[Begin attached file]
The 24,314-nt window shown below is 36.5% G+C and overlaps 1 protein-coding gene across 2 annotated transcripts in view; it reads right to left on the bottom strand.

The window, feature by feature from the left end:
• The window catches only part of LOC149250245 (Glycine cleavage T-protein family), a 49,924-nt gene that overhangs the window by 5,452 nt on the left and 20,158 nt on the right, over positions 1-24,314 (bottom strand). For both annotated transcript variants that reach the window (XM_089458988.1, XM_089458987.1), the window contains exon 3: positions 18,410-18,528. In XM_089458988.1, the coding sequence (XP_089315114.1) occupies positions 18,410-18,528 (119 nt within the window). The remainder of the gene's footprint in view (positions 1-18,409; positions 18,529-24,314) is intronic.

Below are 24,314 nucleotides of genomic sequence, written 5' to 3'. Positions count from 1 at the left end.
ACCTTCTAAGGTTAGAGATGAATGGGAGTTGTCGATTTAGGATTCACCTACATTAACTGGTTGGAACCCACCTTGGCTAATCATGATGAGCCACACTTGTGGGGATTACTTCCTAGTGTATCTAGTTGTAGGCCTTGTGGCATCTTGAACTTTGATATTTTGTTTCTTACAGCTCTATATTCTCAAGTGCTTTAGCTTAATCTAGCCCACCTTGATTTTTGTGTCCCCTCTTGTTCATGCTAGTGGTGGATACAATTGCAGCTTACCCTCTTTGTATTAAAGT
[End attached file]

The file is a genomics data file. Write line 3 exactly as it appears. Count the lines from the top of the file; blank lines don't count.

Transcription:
• The window catches only part of LOC149250245 (Glycine cleavage T-protein family), a 49,924-nt gene that overhangs the window by 5,452 nt on the left and 20,158 nt on the right, over positions 1-24,314 (bottom strand). For both annotated transcript variants that reach the window (XM_089458988.1, XM_089458987.1), the window contains exon 3: positions 18,410-18,528. In XM_089458988.1, the coding sequence (XP_089315114.1) occupies positions 18,410-18,528 (119 nt within the window). The remainder of the gene's footprint in view (positions 1-18,409; positions 18,529-24,314) is intronic.